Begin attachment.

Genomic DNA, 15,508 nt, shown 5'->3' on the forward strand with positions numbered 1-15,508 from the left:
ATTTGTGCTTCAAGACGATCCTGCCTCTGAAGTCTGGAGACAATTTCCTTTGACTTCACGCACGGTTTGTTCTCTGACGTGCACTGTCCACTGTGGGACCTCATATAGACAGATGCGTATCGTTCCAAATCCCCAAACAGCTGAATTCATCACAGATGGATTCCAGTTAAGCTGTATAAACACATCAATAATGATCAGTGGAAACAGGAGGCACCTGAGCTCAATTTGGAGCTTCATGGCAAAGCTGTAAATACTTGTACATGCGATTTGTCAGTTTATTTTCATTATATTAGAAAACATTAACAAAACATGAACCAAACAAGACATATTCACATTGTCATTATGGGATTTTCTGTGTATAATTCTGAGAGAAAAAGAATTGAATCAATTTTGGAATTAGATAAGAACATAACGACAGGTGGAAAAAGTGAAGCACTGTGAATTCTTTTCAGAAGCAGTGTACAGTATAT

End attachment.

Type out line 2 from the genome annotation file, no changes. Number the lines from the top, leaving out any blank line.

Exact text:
ATTTGTGCTTCAAGACGATCCTGCCTCTGAAGTCTGGAGACAATTTCCTTTGACTTCACGCACGGTTTGTTCTCTGACGTGCACTGTCCACTGTGGGACCTCATATAGACAGATGCGTATCGTTCCAAATCCCCAAACAGCTGAATTCATCACAGATGGATTCCAGTTAAGCTGTATAAACACATCAATAATGATCAGTGGAAACAGGAGGCACCTGAGCTCAATTTGGAGCTTCATGGCAAAGCTGTAAATACTTGTACATGCGATTTGTCAGTTTATTTTCATTATATTAGAAAACATTAACAAAACATGAACCAAACAAGACATATTCACATTGTCATTATGGGATTTTCTGTGTATAATTCTGAGAGAAAAAGAATTGAATCAATTTTGGAATTAGATAAGAACATAACGACAGGTGGAAAAAGTGAAGCACTGTGAATTCTTTTCAGAAGCAGTGTACAGTATAT